# Smallest Mazur's good prime

Let $$p$$ and $$\ell$$ be primes $$\geq 5$$ such that $$\ell$$ divides $$p-1$$. Following Mazur, we say that a prime $$q$$ is a $$\textit{good prime}$$ if $$\ell$$ does not divide $$q-1$$ and $$q$$ is not a $$\ell$$th power modulo $$p$$. There exists (infinitely many) good primes by Dirichlet theorem. Note that $$\ell$$ may a good prime (we don't exclude this possibility).

Which upper bound can we give for the smallest good prime $$q$$, in terms of $$\ell$$ and $$p$$? I would be particularly happy if an upper bound in $$o(p)$$ could be proved.

Just for recalling the motivation behind this definition, Mazur proved that $$q$$ is a good prime if and only if the Hecke operator $$T_q-q-1$$ generates locally the $$\ell$$-Eisenstein ideal of level $$\Gamma_0(p)$$.

The good primes (not counting $$\ell$$ itself, if that's allowed to be a good prime) are precisely those that lie both in one of $$\ell-2$$ reduced residue classes (mod $$\ell$$) and one of $$(p-1)(1-1/\ell)$$ reduced residue classes (mod $$p$$) (in particular, their relative density in the primes is $$1-2/\ell$$). So the good primes are those that avoid $$(\ell-1)(p-1)2/\ell$$ of the residue classes (mod $$p\ell$$).
By the Brun–Titchmarsh theorem, the number of primes up to $$x$$ in any one of those bad residue classes (mod $$p\ell$$) is at most $$2x/\{ \phi(p\ell)\log(x/p\ell) \}$$; thus together, those bad residue classes contain at most $$4x/\{ \ell\log(x/p\ell) \}$$ primes up to $$x$$. On the other hand, the overall number of primes up to $$x$$ is $$\gtrsim x/\log x$$ by the prime number theorem. Therefore there must certainly be good primes less than $$x$$ as soon as $$x/\log x$$ is significantly larger than $$4x/\{ \ell\log(x/p\ell) \}$$, or equivalently as soon as $$\log(x/p\ell)$$ is significantly larger than $$(4/\ell)\log x$$.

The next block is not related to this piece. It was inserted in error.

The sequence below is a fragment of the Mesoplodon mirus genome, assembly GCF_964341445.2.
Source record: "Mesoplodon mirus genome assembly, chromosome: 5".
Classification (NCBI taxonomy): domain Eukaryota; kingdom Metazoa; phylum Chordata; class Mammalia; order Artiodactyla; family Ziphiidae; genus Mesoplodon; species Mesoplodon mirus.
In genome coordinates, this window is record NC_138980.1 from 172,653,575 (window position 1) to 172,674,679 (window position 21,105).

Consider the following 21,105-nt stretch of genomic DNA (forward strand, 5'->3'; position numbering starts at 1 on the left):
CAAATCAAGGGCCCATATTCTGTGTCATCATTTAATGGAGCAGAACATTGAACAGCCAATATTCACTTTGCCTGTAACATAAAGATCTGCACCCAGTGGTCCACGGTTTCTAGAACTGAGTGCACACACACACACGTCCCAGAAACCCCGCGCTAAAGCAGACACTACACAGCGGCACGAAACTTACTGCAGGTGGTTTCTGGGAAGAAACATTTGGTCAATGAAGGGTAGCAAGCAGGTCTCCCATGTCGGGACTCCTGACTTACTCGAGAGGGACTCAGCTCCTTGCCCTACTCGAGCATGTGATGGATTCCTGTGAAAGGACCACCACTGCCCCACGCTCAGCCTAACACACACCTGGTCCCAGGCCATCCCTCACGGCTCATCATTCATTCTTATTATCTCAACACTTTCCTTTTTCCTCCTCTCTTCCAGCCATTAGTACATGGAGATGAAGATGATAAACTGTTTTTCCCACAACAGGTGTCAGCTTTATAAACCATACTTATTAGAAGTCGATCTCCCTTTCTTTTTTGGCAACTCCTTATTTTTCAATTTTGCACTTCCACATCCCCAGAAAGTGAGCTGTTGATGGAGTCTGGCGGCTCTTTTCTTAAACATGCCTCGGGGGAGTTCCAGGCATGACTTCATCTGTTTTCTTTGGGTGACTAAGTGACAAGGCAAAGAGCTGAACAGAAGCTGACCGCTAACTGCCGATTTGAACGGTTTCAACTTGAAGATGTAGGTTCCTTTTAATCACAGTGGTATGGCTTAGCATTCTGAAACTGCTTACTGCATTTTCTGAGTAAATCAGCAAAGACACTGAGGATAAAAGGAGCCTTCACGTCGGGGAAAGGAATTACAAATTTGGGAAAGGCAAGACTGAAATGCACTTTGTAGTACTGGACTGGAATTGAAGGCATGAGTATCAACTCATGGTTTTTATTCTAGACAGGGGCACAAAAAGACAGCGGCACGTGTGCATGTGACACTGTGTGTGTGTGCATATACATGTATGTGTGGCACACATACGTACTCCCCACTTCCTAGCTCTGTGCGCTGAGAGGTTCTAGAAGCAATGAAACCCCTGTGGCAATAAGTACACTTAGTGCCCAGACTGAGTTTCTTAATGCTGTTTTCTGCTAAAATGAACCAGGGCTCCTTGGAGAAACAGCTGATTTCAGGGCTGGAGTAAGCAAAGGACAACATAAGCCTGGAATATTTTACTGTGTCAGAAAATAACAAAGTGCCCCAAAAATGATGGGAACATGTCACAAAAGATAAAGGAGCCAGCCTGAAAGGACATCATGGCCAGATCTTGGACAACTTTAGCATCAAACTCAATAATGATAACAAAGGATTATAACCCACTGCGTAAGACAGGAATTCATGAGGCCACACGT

In short, solving for $$x$$, this argument shows that there exists a good prime that is $$\ll_\varepsilon (p\ell)^{\ell/(\ell-4)+\varepsilon}$$, which can be simplified to $$\ll_\varepsilon p^{\ell/(\ell-4)+\varepsilon}\ell^{1+\varepsilon}$$.
I wouldn't be surprised if a character-sum-based argument could achieve a much better result, perhaps even $$\ll_\varepsilon p^{1/4\sqrt e+\varepsilon}$$. One nice thing about your situation is that you're looking at the intersection of two sets of primes each with a relative density in the primes, and those two relative densities add to a number greater than $$1$$; therefore you can simply establish a good lower bound for the number of such primes separately, and conclude that a good prime exists simply by intersecting the two large sets.
• Thanks! I was looking for a more precise bound, at most linear in $p$. For instance, if $p\geq 37$ then I expect that the smallest good prime is $\leq \frac{p-1}{12}$ (for any choice of $\ell$). Do you have a reference for the kind of arguments you alluded to at the end of your answer? Jan 28, 2019 at 9:50
• You can search the literature for "least quadratic nonresidue" (the $\ell=2$ case, which is a good model for the structure of such arguments) and then "least character nonresidue". Jan 28, 2019 at 17:57